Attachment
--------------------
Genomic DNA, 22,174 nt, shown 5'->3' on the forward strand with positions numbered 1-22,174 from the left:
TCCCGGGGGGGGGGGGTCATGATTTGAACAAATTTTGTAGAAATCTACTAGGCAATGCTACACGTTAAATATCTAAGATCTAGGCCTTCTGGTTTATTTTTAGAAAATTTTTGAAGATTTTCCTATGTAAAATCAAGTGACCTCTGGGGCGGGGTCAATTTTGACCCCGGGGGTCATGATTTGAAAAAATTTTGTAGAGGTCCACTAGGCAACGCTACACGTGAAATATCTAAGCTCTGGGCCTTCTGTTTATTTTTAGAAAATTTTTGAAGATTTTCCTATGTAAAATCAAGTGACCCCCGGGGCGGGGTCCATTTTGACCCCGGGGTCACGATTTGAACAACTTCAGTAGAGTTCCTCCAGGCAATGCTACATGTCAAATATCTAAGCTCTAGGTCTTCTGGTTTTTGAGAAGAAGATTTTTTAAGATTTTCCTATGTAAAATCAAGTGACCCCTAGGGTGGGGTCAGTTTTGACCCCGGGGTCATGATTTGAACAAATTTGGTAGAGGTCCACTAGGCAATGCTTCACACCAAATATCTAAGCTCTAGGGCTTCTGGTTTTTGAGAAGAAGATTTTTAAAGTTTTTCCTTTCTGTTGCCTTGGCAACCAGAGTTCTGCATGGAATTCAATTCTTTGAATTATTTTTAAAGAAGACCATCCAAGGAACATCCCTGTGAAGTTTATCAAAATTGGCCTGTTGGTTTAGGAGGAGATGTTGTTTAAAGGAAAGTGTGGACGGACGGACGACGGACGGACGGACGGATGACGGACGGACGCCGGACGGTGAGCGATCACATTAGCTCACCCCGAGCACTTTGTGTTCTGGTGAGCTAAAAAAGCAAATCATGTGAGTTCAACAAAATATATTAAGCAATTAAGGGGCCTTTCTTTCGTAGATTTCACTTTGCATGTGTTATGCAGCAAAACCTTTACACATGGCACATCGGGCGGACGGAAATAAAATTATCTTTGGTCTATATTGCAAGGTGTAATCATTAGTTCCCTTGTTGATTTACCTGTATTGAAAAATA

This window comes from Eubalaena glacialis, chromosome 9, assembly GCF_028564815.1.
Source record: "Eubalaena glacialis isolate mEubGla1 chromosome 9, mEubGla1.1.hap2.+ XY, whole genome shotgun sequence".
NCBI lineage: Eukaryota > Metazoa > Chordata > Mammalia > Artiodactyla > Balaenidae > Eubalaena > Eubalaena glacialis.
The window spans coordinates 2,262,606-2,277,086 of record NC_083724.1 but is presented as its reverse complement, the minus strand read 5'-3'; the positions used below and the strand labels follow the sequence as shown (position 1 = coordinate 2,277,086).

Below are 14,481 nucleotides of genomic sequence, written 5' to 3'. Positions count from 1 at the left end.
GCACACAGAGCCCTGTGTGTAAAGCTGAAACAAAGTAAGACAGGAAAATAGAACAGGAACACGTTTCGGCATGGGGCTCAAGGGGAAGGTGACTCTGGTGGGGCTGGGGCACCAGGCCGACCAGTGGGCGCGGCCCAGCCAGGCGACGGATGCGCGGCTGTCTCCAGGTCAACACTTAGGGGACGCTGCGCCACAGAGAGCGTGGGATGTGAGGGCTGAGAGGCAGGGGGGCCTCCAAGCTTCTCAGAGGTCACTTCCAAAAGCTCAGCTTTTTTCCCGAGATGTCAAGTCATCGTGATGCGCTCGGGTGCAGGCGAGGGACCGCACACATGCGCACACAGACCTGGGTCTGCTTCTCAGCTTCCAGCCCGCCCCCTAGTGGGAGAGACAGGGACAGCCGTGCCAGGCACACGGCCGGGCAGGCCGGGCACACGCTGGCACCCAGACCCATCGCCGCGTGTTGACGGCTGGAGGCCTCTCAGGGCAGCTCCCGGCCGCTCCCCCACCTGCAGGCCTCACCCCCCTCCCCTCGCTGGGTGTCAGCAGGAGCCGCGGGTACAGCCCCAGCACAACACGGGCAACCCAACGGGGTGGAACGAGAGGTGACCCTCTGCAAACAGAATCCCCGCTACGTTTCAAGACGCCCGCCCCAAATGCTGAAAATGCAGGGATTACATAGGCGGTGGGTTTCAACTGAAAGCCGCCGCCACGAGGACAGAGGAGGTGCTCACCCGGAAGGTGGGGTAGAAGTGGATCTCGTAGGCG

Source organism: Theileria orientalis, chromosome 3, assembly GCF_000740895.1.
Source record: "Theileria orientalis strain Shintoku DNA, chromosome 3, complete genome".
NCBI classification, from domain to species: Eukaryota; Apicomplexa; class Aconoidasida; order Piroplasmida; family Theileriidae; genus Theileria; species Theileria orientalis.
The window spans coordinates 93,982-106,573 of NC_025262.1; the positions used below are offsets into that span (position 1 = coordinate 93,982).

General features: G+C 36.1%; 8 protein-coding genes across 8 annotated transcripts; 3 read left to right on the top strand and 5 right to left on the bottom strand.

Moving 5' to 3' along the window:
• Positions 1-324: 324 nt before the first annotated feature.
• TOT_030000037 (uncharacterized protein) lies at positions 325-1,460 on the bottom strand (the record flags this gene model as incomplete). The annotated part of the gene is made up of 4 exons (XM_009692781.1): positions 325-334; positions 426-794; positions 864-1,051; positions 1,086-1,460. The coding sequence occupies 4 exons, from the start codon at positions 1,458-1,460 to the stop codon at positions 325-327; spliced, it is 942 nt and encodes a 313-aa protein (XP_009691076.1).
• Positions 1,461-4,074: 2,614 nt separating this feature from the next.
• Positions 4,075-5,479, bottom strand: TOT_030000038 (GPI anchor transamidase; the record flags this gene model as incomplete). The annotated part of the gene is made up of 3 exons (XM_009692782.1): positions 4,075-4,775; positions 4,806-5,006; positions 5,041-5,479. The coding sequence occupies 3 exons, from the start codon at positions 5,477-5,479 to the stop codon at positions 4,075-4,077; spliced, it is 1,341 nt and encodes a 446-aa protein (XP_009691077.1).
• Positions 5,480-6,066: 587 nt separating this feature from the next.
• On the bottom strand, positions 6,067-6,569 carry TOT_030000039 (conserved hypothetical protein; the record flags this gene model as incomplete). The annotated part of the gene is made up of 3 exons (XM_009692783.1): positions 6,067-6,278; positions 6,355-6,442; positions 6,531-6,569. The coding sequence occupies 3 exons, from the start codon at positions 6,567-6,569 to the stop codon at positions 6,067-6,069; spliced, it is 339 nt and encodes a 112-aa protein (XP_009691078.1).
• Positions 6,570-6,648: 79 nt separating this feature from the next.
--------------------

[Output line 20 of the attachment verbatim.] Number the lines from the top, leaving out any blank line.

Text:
• On the bottom strand, positions 6,067-6,569 carry TOT_030000039 (conserved hypothetical protein; the record flags this gene model as incomplete). The annotated part of the gene is made up of 3 exons (XM_009692783.1): positions 6,067-6,278; positions 6,355-6,442; positions 6,531-6,569. The coding sequence occupies 3 exons, from the start codon at positions 6,567-6,569 to the stop codon at positions 6,067-6,069; spliced, it is 339 nt and encodes a 112-aa protein (XP_009691078.1).